Composition

Composition

Material-UI tries to make composition as easy as possible.

Wrapping components

In order to provide the maximum flexibility and performance, we need a way to know the nature of the child elements a component receives. To solve this problem we tag some of our components when needed with a muiName static property.

However, users like to wrap components in order to enhance them. That can conflict with our muiName solution. If you encounter this issue, you need to:

  1. Forward the properties.
  2. Use the same tag for your wrapping component that is used with the wrapped component.

Let's see an example:

const WrappedIcon = props => <Icon {...props} />;
WrappedIcon.muiName = 'Icon';

Component property

Material-UI allows you to change the root node that will be rendered via a property called component. The component will render like this:

return React.createElement(this.props.component, props)

For example, by default a List will render a <ul> element. This can be changed by passing a React component to the component property. The following example will render the List component with a <nav> element as root node instead:

<List component="nav">
  <ListItem>
    <ListItemText primary="Trash" />
  </ListItem>
  <ListItem>
    <ListItemText primary="Spam" />
  </ListItem>
</List>

This pattern is very powerful and allows for great flexibility, as well as a way to interoperate with other libaries, such as react-router or your favorite forms library. But it also comes with a small caveat!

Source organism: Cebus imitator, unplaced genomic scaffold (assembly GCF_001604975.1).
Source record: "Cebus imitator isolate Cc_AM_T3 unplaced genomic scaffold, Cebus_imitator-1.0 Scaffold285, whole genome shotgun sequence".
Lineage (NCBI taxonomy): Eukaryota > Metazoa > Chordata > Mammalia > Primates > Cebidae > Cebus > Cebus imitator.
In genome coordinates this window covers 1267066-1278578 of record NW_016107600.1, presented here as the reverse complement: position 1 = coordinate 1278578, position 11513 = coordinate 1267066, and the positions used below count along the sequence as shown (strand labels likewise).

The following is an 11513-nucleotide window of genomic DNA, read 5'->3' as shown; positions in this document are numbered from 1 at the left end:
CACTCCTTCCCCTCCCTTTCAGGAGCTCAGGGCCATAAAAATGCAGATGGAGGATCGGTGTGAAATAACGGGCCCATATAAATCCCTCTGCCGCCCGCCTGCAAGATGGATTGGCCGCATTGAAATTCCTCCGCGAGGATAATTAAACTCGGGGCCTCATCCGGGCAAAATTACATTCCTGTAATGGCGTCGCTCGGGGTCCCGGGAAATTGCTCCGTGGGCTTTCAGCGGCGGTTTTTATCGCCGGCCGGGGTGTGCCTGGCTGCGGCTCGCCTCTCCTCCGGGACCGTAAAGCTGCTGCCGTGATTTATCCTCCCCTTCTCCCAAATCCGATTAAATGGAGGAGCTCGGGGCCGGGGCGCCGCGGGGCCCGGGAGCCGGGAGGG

Caveat with inlining

Using an inline function as an argument for the component property may result in unexpected unmounting, since you pass a new component to the component property every time React renders. For instance, if you want to create a custom ListItem that acts as a link, you could do the following:

const ListItemLink = ({ icon, primary, secondary, to }) => (
  <li>
    <ListItem button component={props => <Link to={to} {...props} />}>
      {icon && <ListItemIcon>{icon}</ListItemIcon>}
      <ListItemText inset primary={primary} secondary={secondary} />
    </ListItem>
  </li>
);

However, since we are using an inline function to change the rendered component, React will unmount the link every time ListItemLink is rendered. Not only will React update the DOM unnecessarily, the ripple effect of the ListItem will also not work correctly.

The solution is simple: avoid inline functions and pass a static component to the component property instead. Let's change our ListItemLink to the following:

class ListItemLink extends React.Component {
  renderLink = itemProps => <Link to={this.props.to} {...itemProps} />;

  render() {
    const { icon, primary, secondary, to } = this.props;
    return (
      <li>
        <ListItem button component={this.renderLink}>
          {icon && <ListItemIcon>{icon}</ListItemIcon>}
          <ListItemText inset primary={primary} secondary={secondary} />
        </ListItem>
      </li>
    );
  }
}

renderLink will now always reference the same component.

React Router

Here is a demo with React Router: